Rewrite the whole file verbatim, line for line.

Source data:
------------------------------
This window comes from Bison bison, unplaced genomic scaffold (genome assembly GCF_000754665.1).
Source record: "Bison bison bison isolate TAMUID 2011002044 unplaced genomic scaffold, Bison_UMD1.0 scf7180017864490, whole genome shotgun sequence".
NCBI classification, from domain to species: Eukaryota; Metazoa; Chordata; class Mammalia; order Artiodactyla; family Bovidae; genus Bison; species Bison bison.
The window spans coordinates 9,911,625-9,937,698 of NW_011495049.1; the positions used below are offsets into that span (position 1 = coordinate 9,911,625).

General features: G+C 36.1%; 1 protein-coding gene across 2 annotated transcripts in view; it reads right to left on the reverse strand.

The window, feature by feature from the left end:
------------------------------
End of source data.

This window comes from Bison bison, unplaced genomic scaffold (genome assembly GCF_000754665.1).
Source record: "Bison bison bison isolate TAMUID 2011002044 unplaced genomic scaffold, Bison_UMD1.0 scf7180017864490, whole genome shotgun sequence".
NCBI classification, from domain to species: Eukaryota; Metazoa; Chordata; class Mammalia; order Artiodactyla; family Bovidae; genus Bison; species Bison bison.
The window spans coordinates 9,911,625-9,937,698 of NW_011495049.1; the positions used below are offsets into that span (position 1 = coordinate 9,911,625).

General features: G+C 36.1%; 1 protein-coding gene across 2 annotated transcripts in view; it reads right to left on the reverse strand.

The window, feature by feature from the left end: